Palma de Mallorca. The small and large of Benetau’s Oceanis family were the stars of the test in Balearic waters. Two projects, theOceanis 35 and theOceanis 60, which follow two different philosophies of the French shipyard: the first is another product (like the Oceanis 38) of the “three boats in one” line, a transformable hull that follows three upgrade levels, Daysailer, Weekender and Cruiser; the second, on the other hand, is a giant Blue water, with a central cockpit that looks at long cruising in comfort.
OCEANIS 35: THE BOAT THAT GROWS WITH YOU
Boat category, theOceanis 35 (Finot-Conqu hull, Nauta interior and deck) launches into the hard-fought 10-meter range, a hot testing ground for shipyards. As we have seen, the boat is available in three versions, Daysailer, the cheapest and lightest, for owners looking for a ready and easy hull for day trips, the weekender is the cruiser, which have a progressively more complete level of equipment. From the basic open space Daysailer version to the full optional cruiser version there is about 10,000 euros difference. But let us leave it to those who conceived it, Massimo Gino, owner of Nauta Yacht Studio, to explain the philosophy of this project.
The French shipyard’s entry-level hull targets a young owner, perhaps his or her first experience as an owner. What better condition than a boat that you can buy “naked” and gradually complete as you gain more experience and ( hopefully) greater economic possibilities?
I step aboard Beneteau’s ten-meter boat, and the first feature that strikes me is the presence of the roll bar (maybe a little low) with the sheet hoist attachment (there is also a rollbar-less version with the mainsail sheet fixed in the cockpit), which frees the cockpit, with center table, from the sheet and makes it more livable. The four winches are located two on the deckhouse (for the various halyards and mainsheet) and two alongside the wheels for the genoa sheets. Double wheels and double shovels aboard a 10-meter hull-this is now the trend. The rudders operate with hydraulic system (connected with autopilot): the feeling is a noticeable resistance, especially with little air. A properly sized swim platform can be opened at the stern of the wheelhouses, and there are also split backstay attachments that give free access to the aft “swim platform.”
OCEANIS 60: READY FOR A CRUISE AROUND THE WORLD?
Let’s move on to the big one in the family, theOceanis 60, the Blue Water designed by Berret Racopeau, which replaces the Oceanis 58 by giving the two-foot difference to relaxation on board. In fact, behind the wheelhouses, there is space for one of the most striking new features of the new design: abeach area where you can lie comfortably on a double double cushioning to enjoy the sea and sun, below which is an automatic opening tender garage where a 2.40-meter dinghy can be placed. This boat is designed to stay aboard for long periods without feeling the lack of any amenities. Let’s start with a tour of the interior, designed by the Nauta studio, which is fully in the spirit of long sailing. One remark should definitely be made to the most aesthetically appealing choice made on board: the transparent tambour-descent that, other than filling the interior spaces with light, gives a spatial continuity between interior and exterior. Entry below deck is facilitated by a staircase with a soft 45-degree angle and really generous steps (80×20 cm). The dinette is furnished with a prominent L-shaped galley on the right complete with three electric burners, dishwasher, microwave oven, large refrigerator; in front of the kitchen is a sofa; on the right is a washing machine inside a dedicated cabinet and an additional refrigerator. Also on the starboard broadside, here is a chart table facing forward and of correct size (the likes of which have not been seen in a long time) a table where up to eight people can comfortably sit. The layout of the hull featured in the test includes three cabins and three bathrooms (but up to five cabins are planned): the large master stateroom in the bow with a dedicated bathroom and shower stall and two double cabins in the stern. The one on the left has a double-entry bathroom to make it usable from the dinette even when the cabin is closed.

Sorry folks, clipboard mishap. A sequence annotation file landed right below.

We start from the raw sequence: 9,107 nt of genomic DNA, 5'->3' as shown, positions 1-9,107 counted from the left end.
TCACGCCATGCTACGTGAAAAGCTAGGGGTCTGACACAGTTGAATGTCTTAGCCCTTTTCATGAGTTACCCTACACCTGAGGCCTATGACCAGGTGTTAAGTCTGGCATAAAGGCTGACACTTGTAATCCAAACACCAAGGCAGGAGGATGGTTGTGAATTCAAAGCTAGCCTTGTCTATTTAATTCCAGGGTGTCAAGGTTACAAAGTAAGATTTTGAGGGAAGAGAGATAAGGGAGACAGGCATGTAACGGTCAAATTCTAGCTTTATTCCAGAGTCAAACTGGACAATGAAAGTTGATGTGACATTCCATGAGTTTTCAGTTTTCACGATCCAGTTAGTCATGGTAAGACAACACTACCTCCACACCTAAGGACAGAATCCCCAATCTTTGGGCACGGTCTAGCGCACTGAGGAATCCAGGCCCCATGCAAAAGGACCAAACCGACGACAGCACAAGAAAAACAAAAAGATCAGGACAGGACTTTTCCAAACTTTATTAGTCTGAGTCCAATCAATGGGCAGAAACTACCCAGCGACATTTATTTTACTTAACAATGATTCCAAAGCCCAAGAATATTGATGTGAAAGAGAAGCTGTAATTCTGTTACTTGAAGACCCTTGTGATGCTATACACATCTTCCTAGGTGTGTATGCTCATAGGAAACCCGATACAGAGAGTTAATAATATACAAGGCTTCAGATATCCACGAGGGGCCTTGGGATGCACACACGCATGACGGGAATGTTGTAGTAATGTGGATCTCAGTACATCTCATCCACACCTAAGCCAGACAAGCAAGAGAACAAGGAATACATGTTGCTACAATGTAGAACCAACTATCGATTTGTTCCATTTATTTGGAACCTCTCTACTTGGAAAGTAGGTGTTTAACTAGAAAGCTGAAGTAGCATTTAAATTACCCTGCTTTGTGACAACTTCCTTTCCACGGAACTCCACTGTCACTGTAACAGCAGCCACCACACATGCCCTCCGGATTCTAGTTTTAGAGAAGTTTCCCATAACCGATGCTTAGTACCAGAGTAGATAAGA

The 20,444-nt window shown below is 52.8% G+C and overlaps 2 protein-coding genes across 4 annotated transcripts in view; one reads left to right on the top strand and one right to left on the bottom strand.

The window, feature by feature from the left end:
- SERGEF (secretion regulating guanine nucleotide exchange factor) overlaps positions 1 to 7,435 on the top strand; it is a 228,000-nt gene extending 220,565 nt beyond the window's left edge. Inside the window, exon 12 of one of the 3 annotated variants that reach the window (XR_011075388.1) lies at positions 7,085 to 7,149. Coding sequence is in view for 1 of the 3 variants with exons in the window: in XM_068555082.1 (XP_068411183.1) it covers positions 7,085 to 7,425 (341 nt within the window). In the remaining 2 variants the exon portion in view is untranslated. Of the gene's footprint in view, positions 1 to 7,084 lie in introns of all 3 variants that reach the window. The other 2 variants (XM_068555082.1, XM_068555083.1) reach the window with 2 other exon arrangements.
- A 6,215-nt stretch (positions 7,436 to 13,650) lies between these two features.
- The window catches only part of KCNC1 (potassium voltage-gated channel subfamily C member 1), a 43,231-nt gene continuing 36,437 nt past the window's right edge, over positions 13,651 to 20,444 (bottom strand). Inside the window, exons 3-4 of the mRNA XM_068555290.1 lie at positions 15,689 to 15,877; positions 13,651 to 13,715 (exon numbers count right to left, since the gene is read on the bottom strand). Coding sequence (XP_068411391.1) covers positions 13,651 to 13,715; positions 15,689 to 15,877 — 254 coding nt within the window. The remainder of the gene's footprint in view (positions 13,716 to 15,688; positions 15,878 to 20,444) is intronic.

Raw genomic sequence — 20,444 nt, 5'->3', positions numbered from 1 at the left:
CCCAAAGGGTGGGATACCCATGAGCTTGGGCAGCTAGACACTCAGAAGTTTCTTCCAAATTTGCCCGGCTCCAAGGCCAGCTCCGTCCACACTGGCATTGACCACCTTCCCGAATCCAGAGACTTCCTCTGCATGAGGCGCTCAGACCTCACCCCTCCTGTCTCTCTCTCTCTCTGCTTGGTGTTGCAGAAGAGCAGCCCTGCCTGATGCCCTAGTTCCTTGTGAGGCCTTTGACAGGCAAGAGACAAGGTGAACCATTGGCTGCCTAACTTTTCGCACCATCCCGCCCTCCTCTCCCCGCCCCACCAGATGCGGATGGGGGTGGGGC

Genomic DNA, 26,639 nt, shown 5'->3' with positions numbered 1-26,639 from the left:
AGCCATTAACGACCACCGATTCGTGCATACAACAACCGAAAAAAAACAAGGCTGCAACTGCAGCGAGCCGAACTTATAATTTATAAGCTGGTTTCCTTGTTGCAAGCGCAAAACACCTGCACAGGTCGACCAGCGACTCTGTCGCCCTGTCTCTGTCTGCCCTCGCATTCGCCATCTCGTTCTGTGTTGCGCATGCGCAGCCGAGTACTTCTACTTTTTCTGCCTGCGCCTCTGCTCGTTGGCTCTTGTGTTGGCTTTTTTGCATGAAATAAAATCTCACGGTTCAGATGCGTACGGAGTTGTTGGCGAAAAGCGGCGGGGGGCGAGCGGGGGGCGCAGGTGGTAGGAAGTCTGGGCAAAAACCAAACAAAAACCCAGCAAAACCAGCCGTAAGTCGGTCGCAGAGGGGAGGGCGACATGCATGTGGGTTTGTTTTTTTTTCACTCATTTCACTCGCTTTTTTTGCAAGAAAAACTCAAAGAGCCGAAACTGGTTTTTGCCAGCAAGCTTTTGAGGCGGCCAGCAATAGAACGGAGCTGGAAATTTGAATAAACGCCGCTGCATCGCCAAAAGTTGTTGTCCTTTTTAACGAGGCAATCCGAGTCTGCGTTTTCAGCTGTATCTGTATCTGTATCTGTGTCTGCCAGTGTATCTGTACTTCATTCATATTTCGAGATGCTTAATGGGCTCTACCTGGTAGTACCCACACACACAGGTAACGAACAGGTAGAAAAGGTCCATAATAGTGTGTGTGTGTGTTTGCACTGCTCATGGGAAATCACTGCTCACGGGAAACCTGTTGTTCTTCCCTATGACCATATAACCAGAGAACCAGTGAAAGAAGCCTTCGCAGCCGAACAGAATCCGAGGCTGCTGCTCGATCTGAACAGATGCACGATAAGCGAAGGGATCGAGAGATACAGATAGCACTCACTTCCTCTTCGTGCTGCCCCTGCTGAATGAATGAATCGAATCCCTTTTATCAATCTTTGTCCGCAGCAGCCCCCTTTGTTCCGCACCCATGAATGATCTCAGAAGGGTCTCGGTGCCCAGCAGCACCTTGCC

Going up on deck we begin to study its details designed to sail with ease even with a small crew. The central cockpit is divided into four distinct areas and free of sheets and halyards thanks to the rollbar and all rigging that passes under the deck. Lhe guest area around the central table with comfortable benches; the rigging area in front of the wheelhouses where the jib and mainsail sheets are sent back to four electric winches; the double-wheel steering area (also on the Oceanis 60 the rudders have hydraulic system that with little air fatigues the work of the rudder a bit) is accompanied by large seats with cushions and two turrets with all electronic instrumentation (on board we had the new wirless system for autopilot control with remote control with signal up to 30 meters); aft of the wheelhouses the “new beach area” for undisturbed relaxation (again the split backstay totally frees the stern. The foredecks leave plenty of room for passage to the bow (the mainsails and jib sheet carriage are attached flush with the deckhouse), where everything is set up to choose the bow sails you prefer, from Code 0 to gennaker: the wide delphinier houses the attachment point for the asymmetrical. Self-tacking for the jib is also provided.